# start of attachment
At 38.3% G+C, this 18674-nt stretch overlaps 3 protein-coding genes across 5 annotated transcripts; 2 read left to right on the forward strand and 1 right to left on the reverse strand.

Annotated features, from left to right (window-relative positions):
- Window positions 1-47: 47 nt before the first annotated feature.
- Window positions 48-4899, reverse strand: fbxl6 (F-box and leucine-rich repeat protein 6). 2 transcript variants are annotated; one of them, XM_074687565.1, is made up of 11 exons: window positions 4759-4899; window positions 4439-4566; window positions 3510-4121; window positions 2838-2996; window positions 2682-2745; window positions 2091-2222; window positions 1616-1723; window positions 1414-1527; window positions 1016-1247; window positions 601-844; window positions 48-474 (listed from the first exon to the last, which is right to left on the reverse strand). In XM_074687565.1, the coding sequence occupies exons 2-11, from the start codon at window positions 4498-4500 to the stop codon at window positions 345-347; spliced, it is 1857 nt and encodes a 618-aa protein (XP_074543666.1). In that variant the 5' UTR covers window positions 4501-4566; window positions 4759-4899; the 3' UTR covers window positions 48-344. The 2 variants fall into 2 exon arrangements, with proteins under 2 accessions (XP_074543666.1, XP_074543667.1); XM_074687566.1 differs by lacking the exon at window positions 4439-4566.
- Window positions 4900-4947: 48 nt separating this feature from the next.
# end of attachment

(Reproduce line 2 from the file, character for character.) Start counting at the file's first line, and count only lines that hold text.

Annotated features, from left to right (window-relative positions):